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The Impact of Context on Variety Seeking in Product Choices

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  • Menon, Satya
  • Kahn, Barbara E
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    Abstract

    One reason consumers seek variety in product choices is to satisfy a need for stimulation. It is suggested that consumers may try to achieve an optimal level of stimulation by balancing the stimulation sought from product choice with the stimulation available from the choice context. Two laboratory experiments are conducted that show that causing changes in the choice context (thus increasing stimulation) decreases the amount of variety seeking subjects exhibit in product choices. Specifically, the results of the experiments suggest that consumers' needs for stimulation may be met by providing variety in a different product category or in other aspects of the choice context. A limiting condition to this finding is also examined. If positive affect is induced along with stimulation, then the reduction in variety-seeking behavior is mitigated. Copyright 1995 by the University of Chicago.

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    Bibliographic Info

    Article provided by University of Chicago Press in its journal Journal of Consumer Research.

    Volume (Year): 22 (1995)
    Issue (Month): 3 (December)
    Pages: 285-95

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    Handle: RePEc:ucp:jconrs:v:22:y:1995:i:3:p:285-95

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    Web page: http://www.journals.uchicago.edu/JCR/

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    Cited by:
    1. Elen, Maarten & D'Heer, Evelien & Geuens, Maggie & Vermeir, Iris, 2013. "The influence of mood on attitude–behavior consistency," Journal of Business Research, Elsevier, vol. 66(7), pages 917-923.
    2. Herpen, H.W.I. van & Pieters, R., 2000. "Assortment Variety: Attribute versus Product-Based," Discussion Paper 2000-58, Tilburg University, Center for Economic Research.
    3. Wu, Pei-Hsun & Kao, Danny Tengti, 2011. "Goal orientation and variety seeking behavior: The role of decision task," Journal of Economic Psychology, Elsevier, vol. 32(1), pages 65-72, February.
    4. Desai, Kalpesh Kaushik & Trivedi, Minakshi, 2014. "Do consumer perceptions matter in measuring choice variety and variety seeking?," Journal of Business Research, Elsevier, vol. 67(1), pages 2786-2792.
    5. Punj, Girish, 2011. "Impulse buying and variety seeking: Similarities and differences," Journal of Business Research, Elsevier, vol. 64(7), pages 745-748, July.
    6. Meixner, Oliver & Knoll, Viktoria, 2012. "Sustainable Products and Consumers’ Brand Choice," 2012 International European Forum, February 13-17, 2012, Innsbruck-Igls, Austria 144976, International European Forum on Innovation and System Dynamics in Food Networks.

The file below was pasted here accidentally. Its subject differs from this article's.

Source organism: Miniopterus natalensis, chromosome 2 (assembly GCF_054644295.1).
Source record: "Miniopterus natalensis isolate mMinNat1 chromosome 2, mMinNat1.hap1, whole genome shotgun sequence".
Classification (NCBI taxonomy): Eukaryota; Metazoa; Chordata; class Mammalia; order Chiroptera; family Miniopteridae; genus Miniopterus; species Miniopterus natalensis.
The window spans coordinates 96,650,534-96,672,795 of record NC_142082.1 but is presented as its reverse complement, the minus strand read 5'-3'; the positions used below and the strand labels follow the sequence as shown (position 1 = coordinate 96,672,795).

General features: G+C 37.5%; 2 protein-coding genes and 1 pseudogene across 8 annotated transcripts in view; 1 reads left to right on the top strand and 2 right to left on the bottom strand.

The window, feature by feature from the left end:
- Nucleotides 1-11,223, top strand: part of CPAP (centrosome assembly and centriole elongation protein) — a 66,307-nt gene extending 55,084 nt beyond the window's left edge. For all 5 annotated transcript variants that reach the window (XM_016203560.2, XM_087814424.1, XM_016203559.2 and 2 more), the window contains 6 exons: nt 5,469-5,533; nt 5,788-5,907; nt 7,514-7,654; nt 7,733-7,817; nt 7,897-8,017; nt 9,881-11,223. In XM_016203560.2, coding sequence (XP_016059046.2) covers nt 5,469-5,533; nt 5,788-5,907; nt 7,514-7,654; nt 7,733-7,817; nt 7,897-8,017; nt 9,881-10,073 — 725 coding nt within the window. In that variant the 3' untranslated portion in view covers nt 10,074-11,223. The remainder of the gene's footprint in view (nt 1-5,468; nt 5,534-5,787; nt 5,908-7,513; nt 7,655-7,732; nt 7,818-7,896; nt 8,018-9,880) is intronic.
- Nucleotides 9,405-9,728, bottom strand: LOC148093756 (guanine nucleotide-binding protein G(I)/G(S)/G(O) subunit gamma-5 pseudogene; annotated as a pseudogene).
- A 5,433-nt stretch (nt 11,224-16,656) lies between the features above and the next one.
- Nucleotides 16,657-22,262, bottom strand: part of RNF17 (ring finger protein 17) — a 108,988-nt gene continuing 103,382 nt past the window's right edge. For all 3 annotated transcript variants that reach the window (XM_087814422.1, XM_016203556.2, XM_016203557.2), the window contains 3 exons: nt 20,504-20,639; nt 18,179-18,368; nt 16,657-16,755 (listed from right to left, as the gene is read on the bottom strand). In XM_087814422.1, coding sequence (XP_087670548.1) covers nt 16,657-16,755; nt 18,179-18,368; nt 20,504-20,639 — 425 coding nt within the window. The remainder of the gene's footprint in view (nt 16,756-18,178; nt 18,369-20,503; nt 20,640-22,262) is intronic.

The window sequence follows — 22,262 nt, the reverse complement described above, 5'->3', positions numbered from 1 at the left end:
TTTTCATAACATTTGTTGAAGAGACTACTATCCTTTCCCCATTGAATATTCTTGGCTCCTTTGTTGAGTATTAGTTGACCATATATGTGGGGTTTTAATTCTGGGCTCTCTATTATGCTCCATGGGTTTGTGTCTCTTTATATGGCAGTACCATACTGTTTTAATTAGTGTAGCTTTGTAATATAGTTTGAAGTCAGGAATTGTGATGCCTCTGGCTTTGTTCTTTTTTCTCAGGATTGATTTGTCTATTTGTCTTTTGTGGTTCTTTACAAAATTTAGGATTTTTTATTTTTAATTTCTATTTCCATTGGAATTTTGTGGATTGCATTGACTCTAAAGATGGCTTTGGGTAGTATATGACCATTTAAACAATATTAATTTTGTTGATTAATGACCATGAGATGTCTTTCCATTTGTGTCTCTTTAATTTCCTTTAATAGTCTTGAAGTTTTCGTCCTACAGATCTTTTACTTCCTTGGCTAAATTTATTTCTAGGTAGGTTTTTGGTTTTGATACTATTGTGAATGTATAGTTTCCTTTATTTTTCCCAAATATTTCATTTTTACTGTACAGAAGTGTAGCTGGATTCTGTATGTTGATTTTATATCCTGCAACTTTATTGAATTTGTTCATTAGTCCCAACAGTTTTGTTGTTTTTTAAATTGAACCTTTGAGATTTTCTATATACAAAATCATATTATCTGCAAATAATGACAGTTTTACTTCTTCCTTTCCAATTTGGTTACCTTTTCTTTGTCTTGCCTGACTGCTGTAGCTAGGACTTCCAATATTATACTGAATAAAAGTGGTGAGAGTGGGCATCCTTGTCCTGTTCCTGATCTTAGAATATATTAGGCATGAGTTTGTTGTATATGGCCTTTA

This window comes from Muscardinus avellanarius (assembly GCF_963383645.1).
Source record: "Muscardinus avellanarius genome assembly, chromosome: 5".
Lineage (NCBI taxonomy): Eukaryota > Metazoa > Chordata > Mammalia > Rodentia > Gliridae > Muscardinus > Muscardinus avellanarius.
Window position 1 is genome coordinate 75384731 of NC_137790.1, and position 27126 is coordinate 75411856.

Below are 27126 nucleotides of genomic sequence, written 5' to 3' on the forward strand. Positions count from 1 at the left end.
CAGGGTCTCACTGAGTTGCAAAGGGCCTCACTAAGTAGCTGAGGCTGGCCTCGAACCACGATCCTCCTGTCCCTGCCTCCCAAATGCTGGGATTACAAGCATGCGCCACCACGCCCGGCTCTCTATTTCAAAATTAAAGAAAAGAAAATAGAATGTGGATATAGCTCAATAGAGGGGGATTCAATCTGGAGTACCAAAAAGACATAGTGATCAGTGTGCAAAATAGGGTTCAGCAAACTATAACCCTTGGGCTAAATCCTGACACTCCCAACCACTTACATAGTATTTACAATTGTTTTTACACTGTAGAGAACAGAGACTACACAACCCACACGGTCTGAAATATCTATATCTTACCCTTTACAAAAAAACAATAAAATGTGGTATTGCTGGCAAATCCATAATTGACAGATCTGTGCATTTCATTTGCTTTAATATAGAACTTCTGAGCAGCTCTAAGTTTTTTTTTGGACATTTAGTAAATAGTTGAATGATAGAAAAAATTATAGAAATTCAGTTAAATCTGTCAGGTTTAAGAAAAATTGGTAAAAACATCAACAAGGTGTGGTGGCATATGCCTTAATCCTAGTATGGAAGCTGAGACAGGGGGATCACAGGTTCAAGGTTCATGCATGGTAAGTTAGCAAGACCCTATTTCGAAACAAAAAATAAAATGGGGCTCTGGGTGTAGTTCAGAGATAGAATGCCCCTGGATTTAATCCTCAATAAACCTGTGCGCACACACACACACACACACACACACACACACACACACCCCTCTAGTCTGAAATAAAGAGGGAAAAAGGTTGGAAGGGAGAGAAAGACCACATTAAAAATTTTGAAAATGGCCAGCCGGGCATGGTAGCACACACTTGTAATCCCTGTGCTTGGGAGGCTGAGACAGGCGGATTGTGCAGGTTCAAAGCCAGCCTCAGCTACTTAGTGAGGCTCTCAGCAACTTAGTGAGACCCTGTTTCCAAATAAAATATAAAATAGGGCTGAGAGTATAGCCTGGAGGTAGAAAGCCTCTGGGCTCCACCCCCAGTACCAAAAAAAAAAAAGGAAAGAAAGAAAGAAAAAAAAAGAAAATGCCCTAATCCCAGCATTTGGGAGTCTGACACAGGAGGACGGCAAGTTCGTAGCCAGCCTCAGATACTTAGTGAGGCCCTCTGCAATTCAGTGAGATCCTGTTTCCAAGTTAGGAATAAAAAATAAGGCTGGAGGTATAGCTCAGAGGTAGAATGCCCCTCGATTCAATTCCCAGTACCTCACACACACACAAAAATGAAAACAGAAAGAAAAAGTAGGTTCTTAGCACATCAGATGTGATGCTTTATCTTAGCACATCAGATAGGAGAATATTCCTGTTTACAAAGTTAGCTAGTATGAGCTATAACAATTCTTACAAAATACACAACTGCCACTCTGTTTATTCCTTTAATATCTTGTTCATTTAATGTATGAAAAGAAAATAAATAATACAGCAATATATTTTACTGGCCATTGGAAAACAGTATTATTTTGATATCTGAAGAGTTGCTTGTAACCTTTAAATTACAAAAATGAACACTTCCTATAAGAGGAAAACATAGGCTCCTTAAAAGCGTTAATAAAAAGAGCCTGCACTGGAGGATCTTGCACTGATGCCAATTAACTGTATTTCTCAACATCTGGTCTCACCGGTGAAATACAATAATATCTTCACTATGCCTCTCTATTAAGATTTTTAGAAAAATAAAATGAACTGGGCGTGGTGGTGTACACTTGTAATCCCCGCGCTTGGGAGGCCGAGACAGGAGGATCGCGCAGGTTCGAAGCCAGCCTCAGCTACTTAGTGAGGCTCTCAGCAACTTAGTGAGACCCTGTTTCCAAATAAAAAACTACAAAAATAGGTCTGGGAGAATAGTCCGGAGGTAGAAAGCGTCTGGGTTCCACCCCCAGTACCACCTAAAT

7. Yin-Hui Cheng & Shin-Shin Chang & Shih-Chieh Chuang & Ming-Wei Yu, 2012. "The impact of purchase quantity on the compromise effect: The balance heuristic," Judgment and Decision Making, Society for Judgment and Decision Making, vol. 7(4), pages 499-512, July.
    8. Rohm, Andrew J. & Swaminathan, Vanitha, 2004. "A typology of online shoppers based on shopping motivations," Journal of Business Research, Elsevier, vol. 57(7), pages 748-757, July.
    9. Ribeiro, Ricardo, 2010. "Consumer demand for variety: intertemporal effects of consumption, product switching and pricing policies," MPRA Paper 25812, University Library of Munich, Germany.
    10. Dellaert, B.G.C. & Kahn, B., 1998. "How Tolerable is Delay? Consumers' Evaluations of Internet Web Sites After Waiting," Discussion Paper 1998-64, Tilburg University, Center for Economic Research.
    11. Lanzi, Diego, 2011. "Frames as choice superstructures," Journal of Behavioral and Experimental Economics (formerly The Journal of Socio-Economics), Elsevier, vol. 40(2), pages 115-123, April.
    12. Nanarpuzha, Rajesh, . "Modeling Situational Factors in Variety Seeking Behaviour: An Extension of the Lightning Bolt Model," IIMA Working Papers WP2013-12-04, Indian Institute of Management Ahmedabad, Research and Publication Department.
    13. Harper Roehm & Michelle Roehm, 2004. "Variety-Seeking and Time of Day: Why Leader Brands Hope Young Adults Shop in the Afternoon, but Follower Brands Hope for Morning," Marketing Letters, Springer, vol. 15(4), pages 213-221, December.

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